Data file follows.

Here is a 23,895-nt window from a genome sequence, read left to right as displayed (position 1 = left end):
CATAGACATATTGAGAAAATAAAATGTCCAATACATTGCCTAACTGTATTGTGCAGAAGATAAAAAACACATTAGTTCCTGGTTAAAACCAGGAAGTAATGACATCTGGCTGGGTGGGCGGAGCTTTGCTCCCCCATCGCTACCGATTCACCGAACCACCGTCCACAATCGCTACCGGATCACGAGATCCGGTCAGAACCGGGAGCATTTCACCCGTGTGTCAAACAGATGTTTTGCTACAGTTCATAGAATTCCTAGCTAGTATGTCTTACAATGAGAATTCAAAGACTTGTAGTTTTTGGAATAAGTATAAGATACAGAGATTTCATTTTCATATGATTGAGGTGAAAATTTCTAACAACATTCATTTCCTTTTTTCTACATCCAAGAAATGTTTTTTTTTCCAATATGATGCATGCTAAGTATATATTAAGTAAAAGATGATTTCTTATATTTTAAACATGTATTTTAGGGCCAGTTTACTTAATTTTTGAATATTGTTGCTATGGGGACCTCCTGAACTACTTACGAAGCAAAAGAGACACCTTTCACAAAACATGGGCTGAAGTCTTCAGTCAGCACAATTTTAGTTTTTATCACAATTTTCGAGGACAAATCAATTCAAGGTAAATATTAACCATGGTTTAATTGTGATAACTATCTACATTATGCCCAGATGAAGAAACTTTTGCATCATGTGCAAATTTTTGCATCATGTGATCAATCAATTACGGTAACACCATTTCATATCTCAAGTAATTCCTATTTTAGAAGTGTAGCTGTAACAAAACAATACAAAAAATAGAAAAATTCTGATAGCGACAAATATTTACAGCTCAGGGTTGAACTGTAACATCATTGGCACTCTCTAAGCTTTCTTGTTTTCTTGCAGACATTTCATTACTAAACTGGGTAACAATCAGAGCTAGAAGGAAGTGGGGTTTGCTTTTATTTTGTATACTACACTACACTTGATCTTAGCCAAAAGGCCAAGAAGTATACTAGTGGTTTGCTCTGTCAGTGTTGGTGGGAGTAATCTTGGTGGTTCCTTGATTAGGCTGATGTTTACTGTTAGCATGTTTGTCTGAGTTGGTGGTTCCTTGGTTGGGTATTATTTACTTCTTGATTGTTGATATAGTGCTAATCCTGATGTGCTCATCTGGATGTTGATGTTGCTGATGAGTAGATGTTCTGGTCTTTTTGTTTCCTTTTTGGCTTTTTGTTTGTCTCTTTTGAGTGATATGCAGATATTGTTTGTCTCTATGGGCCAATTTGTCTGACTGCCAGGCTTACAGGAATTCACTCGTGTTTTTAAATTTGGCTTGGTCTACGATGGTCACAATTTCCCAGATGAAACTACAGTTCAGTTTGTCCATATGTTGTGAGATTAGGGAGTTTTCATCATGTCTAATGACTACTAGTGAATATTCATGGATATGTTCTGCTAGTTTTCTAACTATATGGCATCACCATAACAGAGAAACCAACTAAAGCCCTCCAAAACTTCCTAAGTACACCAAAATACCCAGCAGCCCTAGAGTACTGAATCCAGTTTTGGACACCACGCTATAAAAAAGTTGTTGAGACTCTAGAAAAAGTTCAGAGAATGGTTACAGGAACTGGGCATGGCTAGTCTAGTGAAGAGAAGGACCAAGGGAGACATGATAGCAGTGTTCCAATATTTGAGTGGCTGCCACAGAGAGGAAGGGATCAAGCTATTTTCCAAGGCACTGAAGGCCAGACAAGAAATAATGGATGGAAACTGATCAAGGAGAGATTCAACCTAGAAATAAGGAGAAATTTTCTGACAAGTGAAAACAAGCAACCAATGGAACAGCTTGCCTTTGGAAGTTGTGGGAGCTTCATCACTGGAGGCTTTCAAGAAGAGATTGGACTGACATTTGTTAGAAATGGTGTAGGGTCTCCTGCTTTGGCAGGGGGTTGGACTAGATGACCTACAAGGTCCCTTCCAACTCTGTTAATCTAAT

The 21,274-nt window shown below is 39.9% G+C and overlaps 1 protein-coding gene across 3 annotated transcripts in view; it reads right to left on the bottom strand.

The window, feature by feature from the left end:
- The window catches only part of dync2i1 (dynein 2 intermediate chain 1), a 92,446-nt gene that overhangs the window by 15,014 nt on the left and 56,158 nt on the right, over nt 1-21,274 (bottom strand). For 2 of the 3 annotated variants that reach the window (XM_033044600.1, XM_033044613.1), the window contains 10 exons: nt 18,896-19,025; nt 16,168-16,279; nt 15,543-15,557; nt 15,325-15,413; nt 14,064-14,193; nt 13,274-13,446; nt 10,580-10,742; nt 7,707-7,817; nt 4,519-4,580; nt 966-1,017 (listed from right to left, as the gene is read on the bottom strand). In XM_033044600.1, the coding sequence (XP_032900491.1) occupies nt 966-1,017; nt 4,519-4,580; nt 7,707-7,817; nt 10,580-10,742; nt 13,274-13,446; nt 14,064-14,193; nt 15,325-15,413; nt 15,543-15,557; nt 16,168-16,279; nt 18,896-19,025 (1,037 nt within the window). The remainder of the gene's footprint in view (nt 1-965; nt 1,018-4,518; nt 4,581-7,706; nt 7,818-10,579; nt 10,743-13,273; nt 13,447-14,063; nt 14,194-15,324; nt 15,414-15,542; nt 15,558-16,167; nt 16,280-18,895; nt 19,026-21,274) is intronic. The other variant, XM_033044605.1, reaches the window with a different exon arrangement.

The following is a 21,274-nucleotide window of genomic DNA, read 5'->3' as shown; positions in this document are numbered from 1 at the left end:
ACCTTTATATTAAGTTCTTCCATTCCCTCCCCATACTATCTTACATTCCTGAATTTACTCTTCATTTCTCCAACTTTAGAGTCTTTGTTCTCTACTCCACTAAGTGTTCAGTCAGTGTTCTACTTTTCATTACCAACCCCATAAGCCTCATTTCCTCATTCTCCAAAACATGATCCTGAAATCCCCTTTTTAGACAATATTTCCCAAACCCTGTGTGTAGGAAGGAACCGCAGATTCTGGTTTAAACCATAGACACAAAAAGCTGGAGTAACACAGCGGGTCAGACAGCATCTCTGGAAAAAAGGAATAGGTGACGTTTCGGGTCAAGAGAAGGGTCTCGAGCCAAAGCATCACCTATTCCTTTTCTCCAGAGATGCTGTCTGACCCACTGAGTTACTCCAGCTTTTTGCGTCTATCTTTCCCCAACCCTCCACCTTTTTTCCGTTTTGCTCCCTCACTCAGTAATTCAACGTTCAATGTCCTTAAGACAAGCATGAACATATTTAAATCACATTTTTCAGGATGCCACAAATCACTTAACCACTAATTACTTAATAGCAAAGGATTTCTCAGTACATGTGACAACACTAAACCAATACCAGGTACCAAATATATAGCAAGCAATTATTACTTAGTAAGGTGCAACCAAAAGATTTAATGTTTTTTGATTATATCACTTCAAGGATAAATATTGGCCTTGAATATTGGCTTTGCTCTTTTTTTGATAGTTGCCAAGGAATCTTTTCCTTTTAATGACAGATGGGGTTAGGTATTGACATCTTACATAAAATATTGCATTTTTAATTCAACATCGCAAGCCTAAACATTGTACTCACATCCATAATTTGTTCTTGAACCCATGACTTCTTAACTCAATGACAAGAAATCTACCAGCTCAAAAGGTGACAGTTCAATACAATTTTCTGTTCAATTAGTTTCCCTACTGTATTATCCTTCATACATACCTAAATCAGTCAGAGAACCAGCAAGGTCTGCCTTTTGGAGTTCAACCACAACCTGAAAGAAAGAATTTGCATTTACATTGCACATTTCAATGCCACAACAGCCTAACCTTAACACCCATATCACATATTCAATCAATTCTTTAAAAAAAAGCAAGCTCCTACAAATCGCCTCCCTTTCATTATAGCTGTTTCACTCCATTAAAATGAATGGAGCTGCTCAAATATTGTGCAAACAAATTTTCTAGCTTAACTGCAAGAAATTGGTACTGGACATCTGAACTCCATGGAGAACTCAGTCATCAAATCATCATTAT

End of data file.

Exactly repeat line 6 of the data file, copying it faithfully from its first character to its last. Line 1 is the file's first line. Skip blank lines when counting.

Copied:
The following is a 21,274-nucleotide window of genomic DNA, read 5'->3' as shown; positions in this document are numbered from 1 at the left end: